Authentic voices. Remarkable stories. AOL On Originals showcase the passions that make the world a more interesting place.
Explore what it means to be human as we rush head first into the future through the eyes, creativity, and mind of Tiffany Shlain, acclaimed filmmaker and speaker, founder of The Webby Awards, mother, constant pusher of boundaries and one of Newsweek’s “women shaping the 21st Century.”
Nicole Richie brings her unfiltered sense of humor and unique perspective to life in a new series based on her irreverent twitter feed. The show follows the outspoken celebrity as she shares her perspective on style, parenting, relationships and her journey to adulthood.
Comedy is hard, but teaching comedy to children is hilariously difficult. Kevin Nealon is giving the challenge to some world-famous comedians. As these young minds meet with comedy’s best, get ready to learn some valuable comedy lessons, and to laugh!
James Franco loves movies. He loves watching them, acting in them, directing them, and even writing them. And now, he’s going to take some of his favorite movie scenes from the most famous films of all time, and re-imagine them in ways that only James can.
The story of punk rock singer Laura Jane Grace of Against Me! who came out as a woman in 2012, and other members of the trans community whose experiences are woefully underrepresented and misunderstood in the media.
Executive produced by Zoe Saldana (who will be the subject of one episode), a celebrity travels back to their hometown to pay tribute to the one person from their past (before they were famous) who helped change their life by giving them an over-the-top, heart-felt surprise.
Enter the graceful but competitive world of ballet through the eyes of executive producer, Sarah Jessica Parker. This behind-the-scenes docudrama reveals what it takes to perform on the ultimate stage, the New York City Ballet. Catch NYCB on stage at Lincoln Center.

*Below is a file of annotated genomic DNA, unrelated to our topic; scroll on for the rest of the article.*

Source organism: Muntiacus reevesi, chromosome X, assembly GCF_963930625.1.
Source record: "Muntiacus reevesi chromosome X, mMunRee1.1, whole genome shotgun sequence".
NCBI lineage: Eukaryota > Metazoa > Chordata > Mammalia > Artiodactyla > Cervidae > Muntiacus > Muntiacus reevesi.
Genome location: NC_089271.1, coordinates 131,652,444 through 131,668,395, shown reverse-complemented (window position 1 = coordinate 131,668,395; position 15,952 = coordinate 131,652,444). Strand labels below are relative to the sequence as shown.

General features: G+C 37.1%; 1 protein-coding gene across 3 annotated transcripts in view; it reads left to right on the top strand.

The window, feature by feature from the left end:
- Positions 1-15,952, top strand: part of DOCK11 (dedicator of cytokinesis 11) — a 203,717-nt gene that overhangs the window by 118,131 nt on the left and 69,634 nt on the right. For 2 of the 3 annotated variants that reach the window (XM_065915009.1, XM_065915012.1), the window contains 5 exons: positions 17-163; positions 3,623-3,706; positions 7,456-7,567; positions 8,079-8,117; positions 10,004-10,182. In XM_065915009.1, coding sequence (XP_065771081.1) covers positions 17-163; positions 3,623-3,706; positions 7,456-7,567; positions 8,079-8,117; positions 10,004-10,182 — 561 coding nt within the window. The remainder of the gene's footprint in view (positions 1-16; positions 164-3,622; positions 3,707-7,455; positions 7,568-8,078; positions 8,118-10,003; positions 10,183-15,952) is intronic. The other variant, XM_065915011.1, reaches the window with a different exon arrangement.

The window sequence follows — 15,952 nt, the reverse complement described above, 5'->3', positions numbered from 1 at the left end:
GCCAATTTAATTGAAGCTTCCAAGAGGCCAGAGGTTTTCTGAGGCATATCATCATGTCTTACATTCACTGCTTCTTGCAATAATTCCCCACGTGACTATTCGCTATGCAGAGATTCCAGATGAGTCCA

Park Bench is a new kind of "talking show" straight from the mind of born and bred New Yorker and host, Steve Buscemi.
Go behind the scenes with some of the biggest digital celebrities to see what life is like when the blogging and tweeting stops.
Digital influencer Justine Ezarik (iJustine) is back. After covering the world of wearable tech last season, iJustine is expanding her coverage this year by profiling the hottest tech trends across the country.
Documentary shorts conceived of and directed by famous actors. Jeff Garlin, Katie Holmes, Alia Shawkat, Judy Greer, and James Purefoy
A 12 episode documentary series following 5 startup companies competing in the 2013 San Francisco TechCrunch Disrupt Startup Battlefield as they fine tune their products and eventually present in front of a panel of judges in hopes of winning $50,000 in funding.
Gwyneth Paltrow and Tracy Anderson spend time with women who've overcome hardship, injury, and setbacks to triumph in the face of adversity.
Learn how to play the song Hotel California in acoustic guitar.
Tags:acoustic guitar,chords,eagles,guitar lesson,helisell,hotel california
Grab video code:
So, literally the whole thing starts off with 8 different chord shapes and 8 picks that go along with them. Now the nice thing is that the picks have very similar patterns. There’s a pattern like this, and that’s repeated with almost every chord. So, once you get used to doing that with one chord, you’ll get very used to doing it with the rest of the chords.